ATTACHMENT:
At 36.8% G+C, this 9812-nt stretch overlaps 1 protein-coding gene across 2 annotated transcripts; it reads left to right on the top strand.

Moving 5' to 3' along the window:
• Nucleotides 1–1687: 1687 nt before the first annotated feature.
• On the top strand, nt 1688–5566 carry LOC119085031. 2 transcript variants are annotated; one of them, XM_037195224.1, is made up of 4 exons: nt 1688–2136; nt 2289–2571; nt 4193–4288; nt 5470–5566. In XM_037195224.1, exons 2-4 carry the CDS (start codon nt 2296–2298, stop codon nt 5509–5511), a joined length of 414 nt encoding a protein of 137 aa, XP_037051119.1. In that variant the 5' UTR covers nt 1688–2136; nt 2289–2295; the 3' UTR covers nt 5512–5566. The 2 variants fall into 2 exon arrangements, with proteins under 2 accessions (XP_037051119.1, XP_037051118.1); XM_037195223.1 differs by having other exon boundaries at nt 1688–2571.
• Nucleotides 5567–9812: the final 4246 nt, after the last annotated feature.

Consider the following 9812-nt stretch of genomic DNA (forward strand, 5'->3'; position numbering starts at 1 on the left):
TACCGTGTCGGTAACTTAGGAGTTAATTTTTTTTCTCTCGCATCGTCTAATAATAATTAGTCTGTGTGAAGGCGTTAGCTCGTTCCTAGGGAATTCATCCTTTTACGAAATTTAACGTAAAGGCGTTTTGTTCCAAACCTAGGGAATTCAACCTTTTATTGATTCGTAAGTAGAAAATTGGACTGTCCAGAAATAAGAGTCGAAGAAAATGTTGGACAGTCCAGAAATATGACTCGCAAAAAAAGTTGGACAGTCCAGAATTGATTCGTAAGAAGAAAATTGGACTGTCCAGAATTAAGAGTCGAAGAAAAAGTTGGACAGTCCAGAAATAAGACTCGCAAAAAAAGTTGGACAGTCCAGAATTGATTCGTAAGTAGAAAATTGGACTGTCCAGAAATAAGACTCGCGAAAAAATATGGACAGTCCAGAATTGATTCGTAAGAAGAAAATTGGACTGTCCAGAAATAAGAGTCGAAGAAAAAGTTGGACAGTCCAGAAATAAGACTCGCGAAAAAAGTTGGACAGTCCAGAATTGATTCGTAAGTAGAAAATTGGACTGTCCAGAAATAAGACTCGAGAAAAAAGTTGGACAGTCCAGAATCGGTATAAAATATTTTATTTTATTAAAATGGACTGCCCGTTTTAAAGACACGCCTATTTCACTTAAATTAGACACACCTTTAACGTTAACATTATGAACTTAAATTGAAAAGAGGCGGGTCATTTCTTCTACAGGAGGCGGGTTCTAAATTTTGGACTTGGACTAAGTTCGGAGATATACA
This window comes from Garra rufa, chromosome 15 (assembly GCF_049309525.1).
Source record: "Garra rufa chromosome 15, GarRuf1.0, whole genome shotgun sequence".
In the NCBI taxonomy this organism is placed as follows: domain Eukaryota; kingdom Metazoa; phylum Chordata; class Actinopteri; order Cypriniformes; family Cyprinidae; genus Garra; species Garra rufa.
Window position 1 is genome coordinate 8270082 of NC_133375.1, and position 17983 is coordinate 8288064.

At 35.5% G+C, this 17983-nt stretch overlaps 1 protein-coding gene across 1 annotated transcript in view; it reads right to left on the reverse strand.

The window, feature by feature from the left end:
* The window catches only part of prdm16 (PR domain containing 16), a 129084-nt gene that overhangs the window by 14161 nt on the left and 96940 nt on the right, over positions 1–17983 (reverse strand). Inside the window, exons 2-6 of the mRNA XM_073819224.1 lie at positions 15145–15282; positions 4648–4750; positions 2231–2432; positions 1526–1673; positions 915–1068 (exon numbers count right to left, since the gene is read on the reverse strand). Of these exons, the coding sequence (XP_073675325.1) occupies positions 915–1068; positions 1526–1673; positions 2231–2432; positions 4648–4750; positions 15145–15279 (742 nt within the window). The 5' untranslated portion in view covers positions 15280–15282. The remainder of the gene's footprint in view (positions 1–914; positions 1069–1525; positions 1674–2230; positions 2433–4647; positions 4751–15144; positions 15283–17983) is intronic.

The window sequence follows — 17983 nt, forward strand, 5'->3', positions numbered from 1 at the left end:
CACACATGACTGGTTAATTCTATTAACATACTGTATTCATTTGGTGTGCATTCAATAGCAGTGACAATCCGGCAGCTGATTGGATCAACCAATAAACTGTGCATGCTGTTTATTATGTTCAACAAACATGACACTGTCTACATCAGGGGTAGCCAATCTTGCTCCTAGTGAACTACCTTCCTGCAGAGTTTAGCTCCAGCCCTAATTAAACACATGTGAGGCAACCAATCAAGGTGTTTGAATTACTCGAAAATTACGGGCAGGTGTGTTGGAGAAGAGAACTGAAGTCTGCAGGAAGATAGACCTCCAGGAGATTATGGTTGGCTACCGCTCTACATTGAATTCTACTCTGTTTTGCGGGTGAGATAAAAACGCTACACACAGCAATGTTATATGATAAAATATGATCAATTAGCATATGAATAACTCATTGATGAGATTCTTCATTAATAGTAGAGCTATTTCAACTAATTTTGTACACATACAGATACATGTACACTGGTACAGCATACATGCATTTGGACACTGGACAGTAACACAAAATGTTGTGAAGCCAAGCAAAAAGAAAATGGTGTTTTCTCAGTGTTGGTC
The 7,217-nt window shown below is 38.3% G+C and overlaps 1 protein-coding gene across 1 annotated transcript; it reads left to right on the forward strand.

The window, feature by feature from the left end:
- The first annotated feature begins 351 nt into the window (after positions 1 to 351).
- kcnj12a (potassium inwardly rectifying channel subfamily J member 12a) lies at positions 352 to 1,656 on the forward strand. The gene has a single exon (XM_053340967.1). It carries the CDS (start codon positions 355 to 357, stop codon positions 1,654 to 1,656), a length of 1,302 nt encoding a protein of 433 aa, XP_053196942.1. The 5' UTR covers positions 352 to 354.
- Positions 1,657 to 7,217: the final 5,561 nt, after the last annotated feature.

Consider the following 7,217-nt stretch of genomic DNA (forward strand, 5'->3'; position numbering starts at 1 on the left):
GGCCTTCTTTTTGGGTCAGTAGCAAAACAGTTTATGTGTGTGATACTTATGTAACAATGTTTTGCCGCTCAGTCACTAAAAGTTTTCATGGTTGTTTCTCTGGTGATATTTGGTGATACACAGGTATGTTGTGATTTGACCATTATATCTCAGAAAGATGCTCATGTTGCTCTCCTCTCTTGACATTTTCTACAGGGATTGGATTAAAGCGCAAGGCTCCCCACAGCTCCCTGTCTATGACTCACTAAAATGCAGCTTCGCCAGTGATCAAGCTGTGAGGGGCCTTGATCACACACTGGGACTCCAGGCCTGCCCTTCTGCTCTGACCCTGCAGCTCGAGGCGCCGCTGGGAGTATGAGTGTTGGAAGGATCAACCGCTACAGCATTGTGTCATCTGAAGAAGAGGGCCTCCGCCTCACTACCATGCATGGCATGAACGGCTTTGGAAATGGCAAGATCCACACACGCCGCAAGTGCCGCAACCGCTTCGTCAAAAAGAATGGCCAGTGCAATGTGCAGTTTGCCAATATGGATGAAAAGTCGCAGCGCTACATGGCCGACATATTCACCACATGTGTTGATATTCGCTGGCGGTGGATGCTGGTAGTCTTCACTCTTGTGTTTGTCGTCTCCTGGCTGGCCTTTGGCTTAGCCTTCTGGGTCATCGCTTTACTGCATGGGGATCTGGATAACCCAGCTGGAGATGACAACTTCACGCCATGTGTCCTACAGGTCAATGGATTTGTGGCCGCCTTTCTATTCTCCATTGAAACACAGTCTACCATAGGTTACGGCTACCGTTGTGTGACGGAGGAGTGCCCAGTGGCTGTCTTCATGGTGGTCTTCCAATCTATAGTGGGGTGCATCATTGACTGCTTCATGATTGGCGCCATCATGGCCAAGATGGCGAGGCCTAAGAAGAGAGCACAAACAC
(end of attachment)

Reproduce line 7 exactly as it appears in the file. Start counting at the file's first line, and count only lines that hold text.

TACCGTGTCGGTAACTTAGGAGTTAATTTTTTTTCTCTCGCATCGTCTAATAATAATTAGTCTGTGTGAAGGCGTTAGCTCGTTCCTAGGGAATTCATCCTTTTACGAAATTTAACGTAAAGGCGTTTTGTTCCAAACCTAGGGAATTCAACCTTTTATTGATTCGTAAGTAGAAAATTGGACTGTCCAGAAATAAGAGTCGAAGAAAATGTTGGACAGTCCAGAAATATGACTCGCAAAAAAAGTTGGACAGTCCAGAATTGATTCGTAAGAAGAAAATTGGACTGTCCAGAATTAAGAGTCGAAGAAAAAGTTGGACAGTCCAGAAATAAGACTCGCAAAAAAAGTTGGACAGTCCAGAATTGATTCGTAAGTAGAAAATTGGACTGTCCAGAAATAAGACTCGCGAAAAAATATGGACAGTCCAGAATTGATTCGTAAGAAGAAAATTGGACTGTCCAGAAATAAGAGTCGAAGAAAAAGTTGGACAGTCCAGAAATAAGACTCGCGAAAAAAGTTGGACAGTCCAGAATTGATTCGTAAGTAGAAAATTGGACTGTCCAGAAATAAGACTCGAGAAAAAAGTTGGACAGTCCAGAATCGGTATAAAATATTTTATTTTATTAAAATGGACTGCCCGTTTTAAAGACACGCCTATTTCACTTAAATTAGACACACCTTTAACGTTAACATTATGAACTTAAATTGAAAAGAGGCGGGTCATTTCTTCTACAGGAGGCGGGTTCTAAATTTTGGACTTGGACTAAGTTCGGAGATATACA